Wurlitzer, Herbert.

Herbert Wurlitzer by Cameron Brown and Kield …

Herbert Kurt Wurlitzer was born on March 8, 1910 and died December 12, 1986 .
He was originally trained as a violin maker, working for Max Heischkel. Later, like many of his contemporaries, he started to make guitars. At one stage he was employed by Osbama ( Oswald Bachmann ) and it was maybe there that he learnt how to make guitars, as his work certainly shows many similarities with Osbama guitars.
In 1953 he opened his own guitar workshop in Erlbach, joining the MIGMA cooperative and remaining a member until he died.

Carved models

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A sickle holed Wurlitzer at the left and a Wurlitzer made Osbama at the right. Very similar in many ways.


At the left a fine Wurlitzer sample with carved sprucetop. He produced very nice carving …with rather flat tops with steep recurve around the edges.

Very often the pickguards were very close to the shape used on Osbama Tango models.

He used various sickle-shaped soundholes , and a extra wiggly “sperm cell” soundhole like these.
Sometimes a classic f-hole like here : https://www.google.dk/search?q=migma+gitarre&espv=2&biw=1366&bih=667&tbm=isch&tbo=u&source=univ&sa=X&ved=0ahUKEwi9ivyeiuTOAhVBjCwKHRfLAMAQsAQIKQ#imgrc=kr06xTQFgXAcDM%3A ( Pickguard,pickup and tailpiece not original )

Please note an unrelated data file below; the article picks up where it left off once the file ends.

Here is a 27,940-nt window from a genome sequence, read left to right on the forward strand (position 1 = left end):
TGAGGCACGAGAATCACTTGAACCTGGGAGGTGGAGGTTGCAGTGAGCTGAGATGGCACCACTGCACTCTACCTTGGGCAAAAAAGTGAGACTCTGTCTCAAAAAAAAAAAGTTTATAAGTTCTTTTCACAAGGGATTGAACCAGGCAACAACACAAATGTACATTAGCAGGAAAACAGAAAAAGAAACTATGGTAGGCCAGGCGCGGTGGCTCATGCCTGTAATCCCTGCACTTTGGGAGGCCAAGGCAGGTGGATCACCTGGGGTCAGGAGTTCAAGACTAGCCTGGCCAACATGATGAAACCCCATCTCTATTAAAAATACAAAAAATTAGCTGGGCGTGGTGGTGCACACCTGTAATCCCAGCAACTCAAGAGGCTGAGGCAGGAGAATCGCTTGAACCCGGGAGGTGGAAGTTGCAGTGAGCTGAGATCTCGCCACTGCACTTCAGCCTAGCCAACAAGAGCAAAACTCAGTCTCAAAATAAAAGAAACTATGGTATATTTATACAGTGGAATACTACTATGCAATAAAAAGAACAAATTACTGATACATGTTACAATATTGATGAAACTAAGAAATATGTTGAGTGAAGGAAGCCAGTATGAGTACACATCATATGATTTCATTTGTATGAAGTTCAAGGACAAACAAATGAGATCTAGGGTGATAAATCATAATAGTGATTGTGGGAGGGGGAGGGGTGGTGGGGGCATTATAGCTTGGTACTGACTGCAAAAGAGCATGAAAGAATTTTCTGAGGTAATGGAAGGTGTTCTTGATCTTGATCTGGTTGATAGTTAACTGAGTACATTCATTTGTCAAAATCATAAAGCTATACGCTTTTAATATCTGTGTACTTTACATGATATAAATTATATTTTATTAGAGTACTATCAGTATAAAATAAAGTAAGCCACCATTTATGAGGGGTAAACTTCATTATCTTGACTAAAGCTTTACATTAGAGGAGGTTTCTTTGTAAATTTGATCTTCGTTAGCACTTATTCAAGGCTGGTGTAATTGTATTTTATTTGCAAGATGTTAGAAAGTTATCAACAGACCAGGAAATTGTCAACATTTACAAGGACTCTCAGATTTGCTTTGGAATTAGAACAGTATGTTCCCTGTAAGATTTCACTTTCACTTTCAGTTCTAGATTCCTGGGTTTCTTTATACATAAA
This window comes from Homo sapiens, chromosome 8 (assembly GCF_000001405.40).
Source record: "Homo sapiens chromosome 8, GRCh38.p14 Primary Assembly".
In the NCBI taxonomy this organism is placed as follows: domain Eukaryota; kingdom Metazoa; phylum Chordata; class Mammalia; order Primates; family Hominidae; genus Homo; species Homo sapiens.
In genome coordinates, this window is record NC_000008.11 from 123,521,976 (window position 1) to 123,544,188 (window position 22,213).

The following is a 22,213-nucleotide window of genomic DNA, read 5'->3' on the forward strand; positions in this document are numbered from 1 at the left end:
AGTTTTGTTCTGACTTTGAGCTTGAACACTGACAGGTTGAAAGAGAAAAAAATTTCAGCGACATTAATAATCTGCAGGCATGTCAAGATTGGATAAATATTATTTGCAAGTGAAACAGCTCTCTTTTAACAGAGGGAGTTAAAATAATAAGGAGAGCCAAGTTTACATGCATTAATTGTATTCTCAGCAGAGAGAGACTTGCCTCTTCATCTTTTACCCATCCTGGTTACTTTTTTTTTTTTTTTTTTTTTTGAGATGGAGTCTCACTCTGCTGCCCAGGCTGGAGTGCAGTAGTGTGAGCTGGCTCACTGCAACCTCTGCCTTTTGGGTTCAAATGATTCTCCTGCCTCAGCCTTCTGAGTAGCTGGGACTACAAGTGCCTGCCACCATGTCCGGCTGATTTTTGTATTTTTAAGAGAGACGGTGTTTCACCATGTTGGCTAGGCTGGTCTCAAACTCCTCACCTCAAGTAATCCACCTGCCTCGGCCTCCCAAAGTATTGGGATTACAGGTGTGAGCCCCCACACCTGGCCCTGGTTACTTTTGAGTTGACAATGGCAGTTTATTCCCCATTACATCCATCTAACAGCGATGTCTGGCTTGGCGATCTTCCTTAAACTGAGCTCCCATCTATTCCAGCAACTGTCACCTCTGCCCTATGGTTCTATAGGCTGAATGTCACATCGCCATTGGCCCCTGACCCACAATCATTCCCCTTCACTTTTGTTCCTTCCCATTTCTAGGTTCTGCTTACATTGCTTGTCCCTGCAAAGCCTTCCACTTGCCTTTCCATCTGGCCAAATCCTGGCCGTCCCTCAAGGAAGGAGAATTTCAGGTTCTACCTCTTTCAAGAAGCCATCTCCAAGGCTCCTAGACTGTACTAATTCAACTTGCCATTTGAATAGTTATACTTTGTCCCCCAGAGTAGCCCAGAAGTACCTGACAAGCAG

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Headstock with soft curves and another ( left ) with almost the same shape as an Osbama Tango. Often with this art deco styling on the head, which you can also see on many Osbamas. There are also often just white and black lines around the edge.


Fretboard is radiused  seen from the front and it often contains a hidden Rellog pickup. Often there are holes in the fretboard above the pickup, once again a common Osbama feature. The number of holes varies and they are not always there.

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Large, rectangular heels with Stauffer screw ,- in this case a Rubner anchor made by Rubner who is also famous for tuners. The neck is not glued in place.

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The neck extension is most often very straight with a small angle or rounding at the end.


Typical neck/head transitions and volute.

Wurlitzer also liked multiple binding, even on the cheap models. Here from a highend model :


The finer models often shows a  single tonebar or brace located centrally under the top ( again like Osbama Tangos)


Cheaper models.

He also , like many other makers, made cheaper domed guitars with typical Vogtland bracing for this type.

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The cheaper versions , like this one with domed solid spruce top, shows many of the same details as the finer ones, except for bracing …..

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Rather typical Vogtland bracing under top. Back with a center reinforcement and ladderbraced.


Lets end the story by having a look at this beautiful highend :




Thanks to Arne, Udo Kretzschmann, Stefan Lob, Dirk Wacker